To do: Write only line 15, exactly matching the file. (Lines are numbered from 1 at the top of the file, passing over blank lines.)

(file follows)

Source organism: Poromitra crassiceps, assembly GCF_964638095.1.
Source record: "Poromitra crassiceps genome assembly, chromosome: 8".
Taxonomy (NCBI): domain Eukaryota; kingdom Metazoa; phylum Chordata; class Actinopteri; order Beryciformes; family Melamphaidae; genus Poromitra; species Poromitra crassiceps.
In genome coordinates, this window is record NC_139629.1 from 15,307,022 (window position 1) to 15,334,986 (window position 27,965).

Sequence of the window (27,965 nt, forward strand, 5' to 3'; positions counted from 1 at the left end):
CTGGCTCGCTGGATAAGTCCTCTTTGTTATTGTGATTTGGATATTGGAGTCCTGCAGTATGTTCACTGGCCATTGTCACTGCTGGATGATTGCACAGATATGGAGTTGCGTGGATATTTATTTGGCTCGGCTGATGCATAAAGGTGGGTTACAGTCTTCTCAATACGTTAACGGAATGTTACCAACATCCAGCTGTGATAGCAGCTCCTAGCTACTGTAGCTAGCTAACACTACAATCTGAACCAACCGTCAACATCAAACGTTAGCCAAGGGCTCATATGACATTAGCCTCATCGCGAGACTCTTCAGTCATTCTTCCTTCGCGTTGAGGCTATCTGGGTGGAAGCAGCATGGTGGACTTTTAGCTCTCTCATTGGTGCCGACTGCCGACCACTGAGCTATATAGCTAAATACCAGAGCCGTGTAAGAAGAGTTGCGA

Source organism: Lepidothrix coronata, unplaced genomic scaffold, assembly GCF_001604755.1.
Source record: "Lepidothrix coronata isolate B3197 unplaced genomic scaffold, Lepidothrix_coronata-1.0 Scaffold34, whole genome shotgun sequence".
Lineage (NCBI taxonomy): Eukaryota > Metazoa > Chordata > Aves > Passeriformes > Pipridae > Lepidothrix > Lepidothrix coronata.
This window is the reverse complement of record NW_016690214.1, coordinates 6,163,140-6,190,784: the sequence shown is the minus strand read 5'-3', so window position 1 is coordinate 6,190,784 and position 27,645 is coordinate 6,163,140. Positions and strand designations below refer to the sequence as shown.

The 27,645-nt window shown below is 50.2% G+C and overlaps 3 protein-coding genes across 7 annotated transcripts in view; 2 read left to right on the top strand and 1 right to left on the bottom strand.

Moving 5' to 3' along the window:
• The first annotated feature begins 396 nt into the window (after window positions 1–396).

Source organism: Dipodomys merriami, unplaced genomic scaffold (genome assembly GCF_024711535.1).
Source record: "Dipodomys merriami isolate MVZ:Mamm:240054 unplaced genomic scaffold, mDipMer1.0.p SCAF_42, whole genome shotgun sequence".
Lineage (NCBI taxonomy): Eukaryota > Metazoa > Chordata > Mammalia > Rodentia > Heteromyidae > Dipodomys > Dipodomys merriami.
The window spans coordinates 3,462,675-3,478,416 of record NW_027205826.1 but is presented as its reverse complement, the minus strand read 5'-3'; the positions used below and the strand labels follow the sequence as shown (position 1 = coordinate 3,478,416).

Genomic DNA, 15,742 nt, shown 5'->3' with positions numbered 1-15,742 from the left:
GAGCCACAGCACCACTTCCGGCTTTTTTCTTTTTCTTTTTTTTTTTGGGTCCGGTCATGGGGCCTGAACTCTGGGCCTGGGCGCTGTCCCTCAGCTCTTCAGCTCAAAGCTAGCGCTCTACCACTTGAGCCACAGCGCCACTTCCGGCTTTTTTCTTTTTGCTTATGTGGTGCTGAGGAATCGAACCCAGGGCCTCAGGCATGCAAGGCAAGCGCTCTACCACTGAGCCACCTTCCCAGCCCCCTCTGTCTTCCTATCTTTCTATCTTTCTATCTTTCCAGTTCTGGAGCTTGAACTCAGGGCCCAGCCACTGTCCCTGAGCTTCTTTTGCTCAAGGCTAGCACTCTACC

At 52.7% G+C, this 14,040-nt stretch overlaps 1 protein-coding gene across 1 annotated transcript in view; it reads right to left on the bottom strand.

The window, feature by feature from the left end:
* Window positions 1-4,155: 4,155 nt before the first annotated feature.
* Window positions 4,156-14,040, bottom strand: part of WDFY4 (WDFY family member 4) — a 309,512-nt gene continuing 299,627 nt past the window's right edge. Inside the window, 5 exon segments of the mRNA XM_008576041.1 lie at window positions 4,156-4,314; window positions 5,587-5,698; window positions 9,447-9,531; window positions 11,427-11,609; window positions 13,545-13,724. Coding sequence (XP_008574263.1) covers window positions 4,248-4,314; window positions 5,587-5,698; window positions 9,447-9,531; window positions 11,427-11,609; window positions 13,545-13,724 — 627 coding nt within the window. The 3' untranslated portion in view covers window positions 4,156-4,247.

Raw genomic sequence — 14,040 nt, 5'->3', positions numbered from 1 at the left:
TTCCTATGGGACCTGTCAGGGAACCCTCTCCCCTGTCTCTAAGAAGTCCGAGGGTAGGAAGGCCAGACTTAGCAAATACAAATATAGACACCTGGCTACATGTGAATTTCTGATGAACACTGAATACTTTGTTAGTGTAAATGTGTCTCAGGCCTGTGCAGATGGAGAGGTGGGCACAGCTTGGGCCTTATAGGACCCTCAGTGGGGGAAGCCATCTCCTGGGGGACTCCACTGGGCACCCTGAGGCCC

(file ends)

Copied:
Source record: "Dipodomys merriami isolate MVZ:Mamm:240054 unplaced genomic scaffold, mDipMer1.0.p SCAF_42, whole genome shotgun sequence".